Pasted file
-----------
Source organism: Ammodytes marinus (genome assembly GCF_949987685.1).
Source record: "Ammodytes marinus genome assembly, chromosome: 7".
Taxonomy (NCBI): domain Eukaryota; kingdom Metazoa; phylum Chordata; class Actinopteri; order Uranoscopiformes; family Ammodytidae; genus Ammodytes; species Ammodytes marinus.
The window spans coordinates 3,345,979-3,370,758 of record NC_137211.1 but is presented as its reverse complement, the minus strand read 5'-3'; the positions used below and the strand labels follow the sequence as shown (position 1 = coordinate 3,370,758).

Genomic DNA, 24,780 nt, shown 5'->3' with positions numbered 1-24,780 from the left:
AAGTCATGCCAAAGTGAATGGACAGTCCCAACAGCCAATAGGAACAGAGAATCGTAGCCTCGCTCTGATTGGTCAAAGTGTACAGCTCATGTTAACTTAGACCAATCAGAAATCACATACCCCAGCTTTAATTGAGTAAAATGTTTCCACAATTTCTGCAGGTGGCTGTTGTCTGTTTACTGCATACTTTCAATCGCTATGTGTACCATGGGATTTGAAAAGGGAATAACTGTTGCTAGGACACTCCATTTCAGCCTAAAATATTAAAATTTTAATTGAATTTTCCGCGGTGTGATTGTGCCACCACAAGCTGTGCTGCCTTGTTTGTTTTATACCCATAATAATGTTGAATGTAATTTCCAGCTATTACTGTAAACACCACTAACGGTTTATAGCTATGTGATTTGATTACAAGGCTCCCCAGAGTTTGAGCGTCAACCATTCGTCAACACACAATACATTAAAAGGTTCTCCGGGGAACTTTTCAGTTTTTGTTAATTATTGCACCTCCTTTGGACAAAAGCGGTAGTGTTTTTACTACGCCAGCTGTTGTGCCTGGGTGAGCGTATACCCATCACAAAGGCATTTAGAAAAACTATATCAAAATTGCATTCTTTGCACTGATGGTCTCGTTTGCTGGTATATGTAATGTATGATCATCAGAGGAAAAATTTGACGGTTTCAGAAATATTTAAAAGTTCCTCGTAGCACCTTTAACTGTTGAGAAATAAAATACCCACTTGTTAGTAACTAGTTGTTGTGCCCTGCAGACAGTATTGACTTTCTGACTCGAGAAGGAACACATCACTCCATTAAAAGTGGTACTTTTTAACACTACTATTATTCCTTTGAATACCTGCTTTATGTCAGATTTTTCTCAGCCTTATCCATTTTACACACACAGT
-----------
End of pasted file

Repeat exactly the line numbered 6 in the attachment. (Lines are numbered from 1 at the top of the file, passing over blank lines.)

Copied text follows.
AAGTCATGCCAAAGTGAATGGACAGTCCCAACAGCCAATAGGAACAGAGAATCGTAGCCTCGCTCTGATTGGTCAAAGTGTACAGCTCATGTTAACTTAGACCAATCAGAAATCACATACCCCAGCTTTAATTGAGTAAAATGTTTCCACAATTTCTGCAGGTGGCTGTTGTCTGTTTACTGCATACTTTCAATCGCTATGTGTACCATGGGATTTGAAAAGGGAATAACTGTTGCTAGGACACTCCATTTCAGCCTAAAATATTAAAATTTTAATTGAATTTTCCGCGGTGTGATTGTGCCACCACAAGCTGTGCTGCCTTGTTTGTTTTATACCCATAATAATGTTGAATGTAATTTCCAGCTATTACTGTAAACACCACTAACGGTTTATAGCTATGTGATTTGATTACAAGGCTCCCCAGAGTTTGAGCGTCAACCATTCGTCAACACACAATACATTAAAAGGTTCTCCGGGGAACTTTTCAGTTTTTGTTAATTATTGCACCTCCTTTGGACAAAAGCGGTAGTGTTTTTACTACGCCAGCTGTTGTGCCTGGGTGAGCGTATACCCATCACAAAGGCATTTAGAAAAACTATATCAAAATTGCATTCTTTGCACTGATGGTCTCGTTTGCTGGTATATGTAATGTATGATCATCAGAGGAAAAATTTGACGGTTTCAGAAATATTTAAAAGTTCCTCGTAGCACCTTTAACTGTTGAGAAATAAAATACCCACTTGTTAGTAACTAGTTGTTGTGCCCTGCAGACAGTATTGACTTTCTGACTCGAGAAGGAACACATCACTCCATTAAAAGTGGTACTTTTTAACACTACTATTATTCCTTTGAATACCTGCTTTATGTCAGATTTTTCTCAGCCTTATCCATTTTACACACACAGT